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THE ALASKA DAILY EMPIRE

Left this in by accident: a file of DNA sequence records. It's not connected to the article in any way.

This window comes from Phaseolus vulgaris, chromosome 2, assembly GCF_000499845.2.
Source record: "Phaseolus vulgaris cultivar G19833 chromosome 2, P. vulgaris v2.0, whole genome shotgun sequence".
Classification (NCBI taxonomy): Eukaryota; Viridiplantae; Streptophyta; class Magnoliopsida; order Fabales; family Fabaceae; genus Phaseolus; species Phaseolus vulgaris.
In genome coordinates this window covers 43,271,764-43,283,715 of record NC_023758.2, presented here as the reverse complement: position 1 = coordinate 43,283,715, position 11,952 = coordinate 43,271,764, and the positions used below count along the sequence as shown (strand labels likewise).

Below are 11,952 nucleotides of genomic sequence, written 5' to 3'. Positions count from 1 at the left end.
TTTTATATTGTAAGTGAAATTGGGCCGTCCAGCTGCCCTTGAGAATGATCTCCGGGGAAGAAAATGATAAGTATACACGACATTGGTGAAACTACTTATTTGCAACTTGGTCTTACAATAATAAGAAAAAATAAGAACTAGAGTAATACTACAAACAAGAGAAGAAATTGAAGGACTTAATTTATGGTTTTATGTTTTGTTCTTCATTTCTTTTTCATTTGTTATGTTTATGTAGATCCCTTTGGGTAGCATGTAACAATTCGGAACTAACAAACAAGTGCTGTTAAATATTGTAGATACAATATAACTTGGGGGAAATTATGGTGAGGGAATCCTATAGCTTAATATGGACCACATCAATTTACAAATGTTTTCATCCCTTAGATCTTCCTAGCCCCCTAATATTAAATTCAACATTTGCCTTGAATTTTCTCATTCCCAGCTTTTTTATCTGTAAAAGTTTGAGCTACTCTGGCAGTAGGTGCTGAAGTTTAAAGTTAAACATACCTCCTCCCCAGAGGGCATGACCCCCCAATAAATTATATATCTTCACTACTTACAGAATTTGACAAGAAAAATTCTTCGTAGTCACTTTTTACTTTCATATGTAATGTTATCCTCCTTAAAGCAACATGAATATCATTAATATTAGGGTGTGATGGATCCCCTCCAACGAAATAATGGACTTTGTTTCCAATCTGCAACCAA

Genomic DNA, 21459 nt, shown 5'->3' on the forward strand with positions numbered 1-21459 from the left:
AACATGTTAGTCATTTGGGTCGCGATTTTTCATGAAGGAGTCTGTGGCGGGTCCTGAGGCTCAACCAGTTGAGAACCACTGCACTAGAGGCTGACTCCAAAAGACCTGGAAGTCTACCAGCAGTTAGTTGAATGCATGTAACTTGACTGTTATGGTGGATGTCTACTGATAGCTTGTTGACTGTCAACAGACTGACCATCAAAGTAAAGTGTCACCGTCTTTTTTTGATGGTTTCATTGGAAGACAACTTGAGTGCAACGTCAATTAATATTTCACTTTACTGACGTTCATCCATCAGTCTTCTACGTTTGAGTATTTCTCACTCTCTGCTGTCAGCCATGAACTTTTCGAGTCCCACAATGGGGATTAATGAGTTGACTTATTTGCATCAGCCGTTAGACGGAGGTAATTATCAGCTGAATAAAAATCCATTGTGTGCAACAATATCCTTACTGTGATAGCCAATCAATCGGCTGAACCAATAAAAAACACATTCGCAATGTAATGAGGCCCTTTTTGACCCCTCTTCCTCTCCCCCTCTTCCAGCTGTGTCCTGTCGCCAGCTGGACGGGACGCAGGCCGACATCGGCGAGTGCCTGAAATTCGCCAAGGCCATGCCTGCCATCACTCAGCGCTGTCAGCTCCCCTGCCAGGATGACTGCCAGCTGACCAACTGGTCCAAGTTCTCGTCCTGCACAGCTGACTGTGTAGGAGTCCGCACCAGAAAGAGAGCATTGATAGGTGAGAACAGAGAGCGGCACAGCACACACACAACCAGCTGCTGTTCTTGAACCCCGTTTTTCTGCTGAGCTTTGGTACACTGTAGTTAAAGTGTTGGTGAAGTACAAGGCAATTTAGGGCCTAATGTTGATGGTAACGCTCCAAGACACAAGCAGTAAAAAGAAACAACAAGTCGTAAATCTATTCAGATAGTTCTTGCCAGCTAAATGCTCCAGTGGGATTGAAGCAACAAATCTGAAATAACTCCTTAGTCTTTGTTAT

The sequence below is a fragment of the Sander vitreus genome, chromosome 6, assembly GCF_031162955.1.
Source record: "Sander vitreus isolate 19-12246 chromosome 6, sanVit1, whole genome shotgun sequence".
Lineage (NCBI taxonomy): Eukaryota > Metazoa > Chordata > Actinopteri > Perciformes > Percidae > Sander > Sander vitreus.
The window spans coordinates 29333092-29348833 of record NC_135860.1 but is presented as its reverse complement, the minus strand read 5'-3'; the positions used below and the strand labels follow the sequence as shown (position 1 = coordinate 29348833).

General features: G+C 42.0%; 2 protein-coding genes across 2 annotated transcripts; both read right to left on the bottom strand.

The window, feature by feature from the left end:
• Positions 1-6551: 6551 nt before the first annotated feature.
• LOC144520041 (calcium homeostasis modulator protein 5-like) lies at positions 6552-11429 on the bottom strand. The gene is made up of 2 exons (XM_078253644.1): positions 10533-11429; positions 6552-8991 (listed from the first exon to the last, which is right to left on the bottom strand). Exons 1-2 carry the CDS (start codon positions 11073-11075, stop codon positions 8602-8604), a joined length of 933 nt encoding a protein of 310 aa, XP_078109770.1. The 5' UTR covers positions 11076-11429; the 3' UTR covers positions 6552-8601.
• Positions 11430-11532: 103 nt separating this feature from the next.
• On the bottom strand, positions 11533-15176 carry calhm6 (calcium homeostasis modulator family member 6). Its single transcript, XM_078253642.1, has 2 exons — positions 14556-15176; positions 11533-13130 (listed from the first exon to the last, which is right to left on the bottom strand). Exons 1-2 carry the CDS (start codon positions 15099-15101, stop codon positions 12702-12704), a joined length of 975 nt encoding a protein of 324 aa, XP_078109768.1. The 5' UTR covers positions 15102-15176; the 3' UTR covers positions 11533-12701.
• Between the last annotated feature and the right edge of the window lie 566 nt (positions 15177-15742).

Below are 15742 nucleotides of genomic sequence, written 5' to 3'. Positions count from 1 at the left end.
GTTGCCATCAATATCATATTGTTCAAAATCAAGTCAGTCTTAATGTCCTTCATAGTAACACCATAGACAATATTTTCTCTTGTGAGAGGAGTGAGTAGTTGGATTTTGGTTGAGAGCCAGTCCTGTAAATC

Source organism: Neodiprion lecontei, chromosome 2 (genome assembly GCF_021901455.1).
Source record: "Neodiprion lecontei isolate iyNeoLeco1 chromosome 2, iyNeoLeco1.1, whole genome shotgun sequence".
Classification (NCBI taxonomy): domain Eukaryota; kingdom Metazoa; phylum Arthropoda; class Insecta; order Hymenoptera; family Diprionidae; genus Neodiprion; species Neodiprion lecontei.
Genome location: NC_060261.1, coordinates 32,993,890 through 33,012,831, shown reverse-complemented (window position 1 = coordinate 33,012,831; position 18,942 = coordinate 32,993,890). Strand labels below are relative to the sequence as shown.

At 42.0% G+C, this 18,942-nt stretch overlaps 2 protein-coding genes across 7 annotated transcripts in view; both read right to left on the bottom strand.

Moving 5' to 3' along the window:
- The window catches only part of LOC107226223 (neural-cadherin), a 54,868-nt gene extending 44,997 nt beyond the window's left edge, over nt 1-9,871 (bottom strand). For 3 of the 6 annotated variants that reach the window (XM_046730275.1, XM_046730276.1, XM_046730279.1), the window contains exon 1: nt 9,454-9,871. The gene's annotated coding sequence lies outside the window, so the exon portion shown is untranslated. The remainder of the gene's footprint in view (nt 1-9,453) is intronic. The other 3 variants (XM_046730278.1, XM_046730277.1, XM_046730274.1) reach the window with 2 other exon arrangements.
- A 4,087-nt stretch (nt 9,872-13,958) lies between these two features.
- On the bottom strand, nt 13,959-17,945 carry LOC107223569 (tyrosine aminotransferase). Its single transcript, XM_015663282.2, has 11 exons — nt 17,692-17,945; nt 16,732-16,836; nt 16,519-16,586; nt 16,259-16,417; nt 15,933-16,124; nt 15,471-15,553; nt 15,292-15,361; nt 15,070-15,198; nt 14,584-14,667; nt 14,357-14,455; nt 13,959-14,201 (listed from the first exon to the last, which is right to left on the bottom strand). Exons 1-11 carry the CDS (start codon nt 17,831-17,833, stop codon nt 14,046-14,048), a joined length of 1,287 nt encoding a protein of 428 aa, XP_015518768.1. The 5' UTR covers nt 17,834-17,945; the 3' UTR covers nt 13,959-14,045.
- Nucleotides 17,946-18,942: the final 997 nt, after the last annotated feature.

VOL. 1. N'O. 72. JUNEAU. ALASKA, TUESDAY, JANUARY 28, 1913. PRICE TEN CENTS OFFICER GOES AFTER JOE M'DONALD The Government's Star Witness on the Stand Perry J. Wiley, the twelfth jur or was secured iti the Irene 1'uylor case from the special venire and the government, through Assistant Dis about four o'clock yesterday after noon. Mr. Nye. in his opening statement to the jury said, in substance: "The Government expects to show in this case that on the evening of July L'2. last, at Wrangell. in a house occupied by the defendant, who is commonly known as Irene Taylor, and by her friend Lillian Wayne, a tuan named John K. Anderson was shot by Irene. The shooting oc curred about 11 o'clock iu the eve ning. Three men had gone to the house a short time before. These three were a man named Brady and another named Anderson, both of whom will appear as witnesses, and the third was the man Anderson who was shot. They had one round of drinks with Irene, which was paid for by one of the men. Then another round of drinks was had and Irene claimed that the men must pay for that. In a controversy which eusued j on this question, Irene became ver> angry and ran from the room. She came back. and. standing near the center of the room, raised a revolver, which she had gotten a moment be fore while out of the room, and threat ened to shoot unless the men left. Standing at some distance irum ner. they were remonstrating with her and endeavoring to calm her. when she I opened fire. One bullet hit Brady in one of his toes, another passed through the door leading into the kit chen and struck Lillian Wayne in the ankle, another seems to have gone into the floor between Irene and the men. and another struck Anderson, the deceased in the chest so as to pass through or very near the upper extremity of his heart. He was sup ported out onto the walk by Brady and there collapsed and fell to the planking and soon expired. After wards Irene was arrested and admit ted that she shot Anderson." That Mr. Cheney, attorney for the Uefeuse, would plead Justifiable homi cide. was indicated by his manner of examining candidates for the jury. His opening address dispelled any lingering doubt on the subject if any existed. Mr. Cheney said in part: "The de fense will prove John Anderson. Knute Anderson, and John Brady forced the door of the defendant's house open against her protest and came in. It will be shown that the three men were all drunk and that a quarrel com menced. Defendant ordered them to leave the house and they refused to go. Then Knute Anderson struck her, and John Anderson struck her. knock ing her down. Then John Anderson boat her badly. She was bruised and hurt and in groat fear of further bod ily harm and so shot her assailant in self defense." Court adjourned after the defense had been presented and the govern ment commenced putting in evidence this morning. The first witness for the govern ment was put on this morning in the person of Deputy .Marshal Schnabel, of Wrangell. He was followed by Knute Anderson, the star witness for the prosecution. Before proceeding far Anderson was excused to let Jack Horrington. another government wit ness testify. Anderson was then re called and detailed a story in sub stance as follows: He and Brady and the deceased, John Anderson, made the rounds of the saloons and then up to the hotel where they had some drinks: then they went to Irene's place; she was standing in the door and invited them in: they entered, bought a round of drinks?then while Irene was gone to the kitchen for another round of uhuks ne mativeneiiiij uiu*f ? phonograph. Irene returned with the drinks?Brady refused to pay for them; Irene was angry and would not take pay for the broken machine, told them to leave and commenced to shoot. She fired five shots. An derson after the last shot took hold of her arm and they went out togeth er. Afterward he left the house. He was standing within six feet of Irene when she was shooting. He did not know Anderson was hurt till after ward. On cross examination, Mr. Cheney, for the defense, handled the witness rather vigorously. Drew from him the fact that he and deceased were close friends; often passed as brothers; al ways went out on sprees together; on the night in question, they had drank two drinks all around at each saloon and five all around at the hotel bar before going to Irene's place, that he was so drunk that the marshal had to help him to jail and that he was sick while there and vomited over the place. To t^c questions: "Did you not strike Irene?" and. "Did not John An derson knock her down and beat her?" and. "Did you not kick her while she was down?" he gave a negative re ply. It is quite evident from the method of cro^s examination that the defense has some startling testimony to offer. The government will probably have its case in today. TO SYNCHRONIZE | THE POWER PLANTS Today a party of mechanical and electrical engineers will survey the gas plant of the Alaska-Gastineau Co. on the beach, near Sheep creek with the idea of devising some method of synchronizing the electric current that is generated there with the power now being supplied by Salmon creek. All efforts to synchronize the power generated by the gas plant with the current obtained from the Treadwell Co.'s plant at Sheep creek failed. Since the starting of the Salmon creek power station the gas plant has been shut down. Every effort will be made to get more power and if it is possible to synchronize the gas plant with Sal mon creek the gas plant can be of material use at least until spring when a full flow of water will increase the Salmon creek station's efficiency. CONCERT RECITAL Mrs. J. V. Davis will appear in con cert recital on Tuesday. Feb. 4, at the Odd Fellows' hall. Mrs. Davis will be assisted by Mr. E. M. Mclntyre. vio linist. of Treadwell. and Mr. Fisher, the well known baritone of Juneau. Mrs. Rumo*'i and Miss Chapin will be the accompanists. A splendid pro gram will be rendered. Tickets are now on sale. HOSPITAL NOTES. Julia Early was operated upon yes terday at St. Ann's hospital by Dr. Simpson. Paul Kabler is at St. Ann's nospital. being laid up with a sore hand. W. H. CASE BUYS FRONT ST. CORNER A real estate deal involving the pay ment of a substantial sum, was closed today when \V. H. Case, the well known local business man, purchased the building and lot on the southwest corner of Front and Main streets, formerly known as the Delaney build ing. The seller was Mrs. Katherine D. Abrahams. The building has a frontage of 25 feet on Front street and 75 feet on Main street, and is two-stories in height. Mr. Case will remodel the building throughout, and will use the ground floor for store purposes and will put ina photograph studio up stairs. The lower floor is now occu pied as a salesroom by L. B. Adsit, and the second story is used as an annex to the Occidental hotel. SAM HIRSH IS STUDYING "BENZINE") Sam Hirsh is having the time of his young life in San Diego, Cal., where he and Mrs. Hirsh are comfortably lo cated in a fine bungalow. Recently Sam purchased a nice "benzine buggy." and he is having another kind of a time in learning the "hang" of the blamed thing. He hopes, how ever, in time, to make a first class "chopper" of himself. FUNERAL OF REIDEL. Paul Reidel, the old time furrier, who died at St. Ann's hospital at ten o'clock yesterday, was buried from the Catholic church this afternoon, Rev. i Father Brown officiating. Warren After J. McDonald SEATTLE. Jan. 2S.?Joel F. War ren. special agent of the Department of Justice left here several days ago, ostensibly for Los Angeles, from which place he forwarded his address. It now transpires that his mission is to extradite Joseph McDonald, in dicted at Juneau recently on a murder charge. President Taft has issued a requisition for the extradition of Mc Donald. who is under arrest at Guan ajuto, north of Mexico City. It is said that there is a possibility that the requisition of President Taft may not be honored by the Mexican government. WILSON RECEIVES ROYAL GREETINGS TRENTON, N. J., Jan. 28.?Presi dent-elect Wilson today received greet ings from the King of Spain. The greetings were conveyed by Marquis De Lavega Inclan, the Spanish royal commissioner delegated to select a site for the Spanish buildings at the San Francisco Exposition in 1015. SOME PLANS FOR GREATER JUNEAU President J. C. Ford announced through The Empire several days ago the intention of his company to dis pose of all its holdings in Juneau to persons or corporations that may de sire to improve the property?specula tors are not to be encouraged. Just before leaving yesterday Mr. Ford entered further into the com pany's plans by stating that not only the upland holdings but the water frontpropertv as well would be put on the market to people or concerns wishing to improve the same. En gineers will survey and make plats of the property in conformity with the present townsite regulations. "All of the present tenants," said Mr. Ford, "will be given the prioror ity to buy. We want the people to understand that we are not trying to take advantage of the situation for pecuniary benefit derived from the sale of this property alone. We are looking to the future. Juneau must have more room to expand and as Ju neau grows, naturally our shipping business will grow. "We shall retain enough property for the needs of our shipping business and the balance will be sold. There is a possibility that our company and the Alaska Steamship Company may get together on a plan for a Union dock?Mr. Ward seems to like the idea, but I don't particularly care for it myself?I might get indicted again. The best plan is for the city to own the dock and control it, giving every ship that comes to the port the same consideration ? a square deal is all that anyone should ask for. "While the circumstances that brought me to Juneau at this time were not of a pleasant nature, 1 am glad I came. I am now more familiar with the local situation and can real ize more fully the great future in store for Juneau." ARRIVALS ON THE GEORGIA YESTERDAY The Georgia arrived from Skagway and way ports at 10:30 last night bringing the following passengers: From Skagway?Miss G. Clark, J. Meyers, J. Dalton, and Mrs. Kennedy. From Comet?John Campito, Atelio Suckilo, F. Campito, B. B. Neiding. From Berners bay?A. Nadeau. H. E. Lee, and J. A. Crow. From Eagle river?A. S. Bailey, H. Tripp. Fred States, and H. Douaghey. W. W. CASEY IS THE RECIPIENT OF A JEWEL At the regular communication of Mt. Juneau Lodge, No. 147, F. & A. M., last night, a past master's jewel was presented to Past Worshipful master W. W. Casey. The presentation was made by Past Master R. A. Gunnison, in a graceful and eloquent address. FEMMER & RITTER See this firm for all kinds of dray lng and hauling. We guarantee sat isfactlon and reasonable prices. Coat delivered promptly. Femmer & Rlt ter's Express. Stand Burford's Cor rer. Phone 314. Residence phones 402 or 403. ??? Friction Between Mines Bureau and the Navy WASHINGTON. Jan. 28.?According j to reports that seem to be well au- j thenticated, friction has developed bo- ? tween the Bureau of Mines and the Navy Department, the cause being! traceable to the government mining of coal during the past season in the i Bering river district, Alaska. From what can be gathered here, it i is learned that the naval officers who were connected with the government j coal expedition charged the ofllcials representing the Bureau of Mines who were also attached to the expedi tion, with having a desire to discred it the Bering river coal both as to quality and the quantity obtainable? in other words that the Bureau of Mines people were prejudiced for some reason or other against Alaska coal. Full information as to the al leged charges is not obtainable hut it is said they will be investigated. The British Suffragettes I Make Good Their Threat LONDON, Jan. 28.?The vendetta' announced by the suffragettes, after1 the woman suffrage bill had been1 dropped by the Parliament was begun, today in real earnest. Two thousand policemen were kept: busy dispersing belligerent suffra-; gettes; who surrounded the Parlia- i ment buildings and made incendiary speeches. A number of arrests were made. The women thronged Parliament Square In large numbers, bearing ban ners on which were all kinds of mili tant mottoes, denouncing the govern ment and the Parliament. This afternoon the women renewed their demonstrations and engaged in a pitched battle with the police. There was much violence, windows being de molished in a number of buildings. WON'T ALLOW JUDGE'S CONFIRMATION WASHINGTON, Jan. 28.?The Sen-; atorial deadlock over the question of the confirmation of nominations is still on, and although neither side exhibits any symptoms of yielding, it is possible that a compromise may be reached. Senator Poindexter, of Washington. who is a Progressive, however( an nounced today that the Senate would never confirm the appointment of Clinton W. Howard, of Bellingham, Wash., as successor to Judge C. H. Han ford, of the federal district court of the Western District of Washing ton. HARVESTOR TRUST IS REORGANIZING TUENTON, X. J., Jan. 28? Harold V. McCormick and other active head* of the International Harvester Conv pany, have filed articles of incorpor. ation of the International Harvestet Corporation, with a capital of seven- ; ty million dollars. The incorporation of the new con cern foreshadows a complete reorgan ization of the Harvester Trust, it is said. H. C. Strong Sues Alaska-Juneau Co. H. C. Strong vs. Alaska-Juneau Mining Company is the title of a new suit filed late this afternoon. The action is brought by plaintiff to restrain defendants from entering on and taking possession of the wa ter frontage and certain upland c'aimed by defendant. Strong alleges that he bought the land in question from Frank Booth, a grandson of Amatina, a native who settled upon and took possession of the land in 1881. Booth succeeded to the title and sold to Strong. The land in question is below the Shattuck mill and in close proximity of the proposed Alaska-Juneau mill site. Shackleford & Bayles are attorneys for Strong. AT THE ORPHEUM The Orpheum had another good house last night. Tonight there will be a complete change of program. APPLE SALE?Apples, 50c to $1.25. A. Olsen, Hoff cottage, east of water tanks. Free delivery. 2t. Every thing that will please a smok er may be found at BURFORD'S. FOR RENT?First-class room, f~" first class party. Private family, mod ern conveniences. Address P. O. box 436, Juneau, Alaska. l-28-6t. A SNAP! FOR SALE ?One 3%-inch Studa baker wagon, gear only. ALSO, one black mare, 'seven years old. Inquire i FEMMER & RITTER l-28-6t. j A complete line of tobacco iars and pipe racks at BURFORDS. HAWLEY INDORSED FOR SECRETARY BOISE, Idaho, Jan. 28.?The lower house of the State Legislature has indorsed former Governor James H. Hawley, for secretary of the interior. The indorsement of Governor Hawley was opposed by all the Democratic members of the House save one, the indorsement having been engineered by the Republicans. JEFEERSON SAILS FOR THE NORTH SEATTLE, Jan. 28.?The steamer Jefferson, of the Alaska Steamship Company, sailed at 11 o'clock this morning for Juneau, Skagway, and way ports. Among her passengers were the following for Juneau and Douglas: For Juneau?J. F. Everett, D. Web ster, P. J. Ackerman, S. Gnot, D. W. Terwilliger, Robert Martin, William Burns, Mrs. Dorgan and son. For Douglas?D. Dermody, August Nienle, J. Colye and wife, H. East brook and wife. REVENUE CUTTER PERSONAL NOTES Lieut. Crapster, formerly executive officer of the revenue cutter Rush is now on the Onondaga, at Norfolk. Va.; Lieut Usina, formerly engineer on the Rush, is now on the Mohawk, at New York; Lieut. Bess, navigating officer on the Rush, is now on the life saving cutter at Neah Bay, Wash.; Lieut. Lukens, formerly of the Manning has resigned from the service. *??**???**?? ? KNIGHTS OF PYTHIAS ? ? Alaska Lodge, No. 1, K. of P. ? ? meets Tuesday evenig, January * * 28, 1913, at 8 o'clock. Visitors ? * and sojourning Knights are cor- ? * dlally invited to attend. ? ? G. FRANK FORREST, C.C. ? ? MARTIN GEORGE, K.R.S. ? ? *?*????***? TO JUNEAU PATRONS: I wish to announce that I am pre pared to give prompt and efficient service In delivering, coal hauling freight, baggage, etc. HILARY McKANNA TRANSFER Phone Order 5-7 or 55 tt The Senate Will Not Recede On Canal lolls WASHINGTON, Jan. 28.?Arbitra tion of the canal toll exemption grant ed American coastwise vessels will be refused by the present Senate when the matter is laid before it for deter mination. That was made clear when the tolls exemption feature was incorporated in the bill as it became a law. There J has been virtually no change of sen timent in the Senate. American coastwise vessels were exempted from payment of tolls hy a vote of 44 to 11 in the Senate. It is predicted that approximately the same ratio of 4 to 1 will prevail on the ques tion of arbitration. The matter of arbitration was thor- j oughly discussed in connection with | the toll exemption paragraph and tin general sentiment advanced that It I was purely a domestic affair, which must not be left to an arbitral trib una!. All the possibilities of an ap peal by Great Britain to the Hague were fully understood at that time. The poll of the Senate recently shows 5 to 1 against arbitration, count ing only those who would be quoted. Four members of the Committee 0:1 Foreign Relations are firmly convinced there should have been no exemption made of American vessels. These are Senators Root, Burton, AlcCumber and Lodge. WASHINGTON, Jan. 28.?The Sen ate went into executive session this afternoon. The Republicans are try ing to force through the confirmation of the Taft nominations, declaring that they will remain' in their seats as long as they can keep a quorum. TO AGAIN ATTACK HARD COAT TRUST WASHINGTON, Jan. 28.?Attorney General Wlckersham has decided to further attack the so-called Hard Coal Trust in civil proceedings under the Sherman Anti-Trust law. This was the result of a conference held here between the Attorney Gen eral and James S. McReynolds, of New York, who was the government's coun sel in the Anthracite Trust suit decid ed by the Supreme Court a few weeks ago. The new suit, it is said, will be di rected against the so-called minor com binations of coal carrying railroads and coal companies in the Pennsyl vania fields, charges against which were dismissed by the Supreme Court without prejudice in its recent decis ion. THORPE MAY : LOSE MEDALS NEW YORK, Jan. 28.?Jas. Thorpe, the Indian holder of the title of ama teur athletic champion of the world, has confessed to the charge of profes sionalism, and has formally retired. It is likely that he will be deprived of his Olympic Games medals. Thorpe who is a graduate of the Carlisle in stitute, has a phenomenal record as j an all-around athlete, and achieved i great distinction at the Olympic; Games held last June at Stockholm.1 Sweden. ELECTROCUTION INSTEAD OLD-TIME HANGING WASHINGTON, Jan. 28. ? The J House has passed a bill substituting! electrocution for hanging in the Dis trict of Columbia. THE GRAY TO RESCUE THE BLUE NEW YOItK, Jan. 28?Mrs. Long ! street, widow of the late Confederate General Longstreet, has come to the 1 aid of General Daniel E. Sickles, the Union veteran, who is charged with embezzling $23,000 of the public funds of New York State. Mrs. Longstreet proposes to raise $24,000 among the "ragged and maimed followers of General Robert E. Lee." PROGRESSIVES MAKE PRES. TAET TIRED i WASHINGTON, Jan. 28.?President Vaft delivered the principal address: last night at a banquet given by the Southern Commercial Congress. The President said that in workaday poli ties one gets tired of the use of the term "progressive" by gentlemen who work "no progress except for plat form purposes." OCEAN-GOING SHIP THROUGH THE CANAL NEW YORK, Jan. 28.?Colonel Geo. W. Goethals, chief engineer of the Pa nama Canal, at a dinner, given last ? night in his honor at the Lehigh Uni versity club, promised that an ocean going ship would pass through the cnnal this year. LADIES' CLUB MEETS The Juneau Ladies' Musical Club will meet tonight in the school biuld ing. CANAL ZONE LAND CLAIMS WASHINGTON. Jan. 28. The set t lenient of land claims within the Canal Zone, Panama, will be entrust ed to a commission comprising two Americans and two natives of Pana ma, under the Canal Zone act. passed by Congress. President Taft lias ap pointed Prof. L. H. Rowe, of the. University of Pennsylvania, and Rol and P. Faulkner, assistant director ol the Census Bureau, as the American members of the commission. The others will be appointed by the presi dent of the Panama republic. WOMAN AND BABE KILLED BY OUTLAW WINNIPEG, .Manitoba, Jan. 28. - While a sheriff's posse was attempt ing to arrest an outlaw named John Mnran, at his home on Riding Moun tain, Baran shot and killed a woman with whom he was living, and her babe, and then escaped, completely outwitting the officers. VICTORIA MAN CUTS HIS WIFE'S THROAT VICTORIA, B. Jan. 28?Ernest Atkinson, a wealthy Englishman, who has resided here soine time, last night cut his wife's throat with a razor, and then attempted his own life. The woman's screams brought other in mates of the household to the room where Atkinson attacked his wife. She lived hut a few moments after, the as sault. Atkinson is believed to be in sane. GOV. SULZER AFTER STOCK EXCHANGE ALBANY, N. Y., Jan. 28.?Governor Sulzer in a special message sent to the legislature today, urges State sup ervision and regulation of the New York Stock Exchange. KING GEORGE ILL LONDON, Jan. 28.?A rumor is cur runt that the King's health is unsat isfactory. A recent cold coupled with chronic dyspepsia, it is feared may possibly have affected his heart. HUGHES ELECTED SENATOR. TRENTON, N. J? Jan. 28.?Both houses of the New Jersey legislature, sitting separately, elected former Con gressman William Hughes, Democrat, ? to the United States Senate.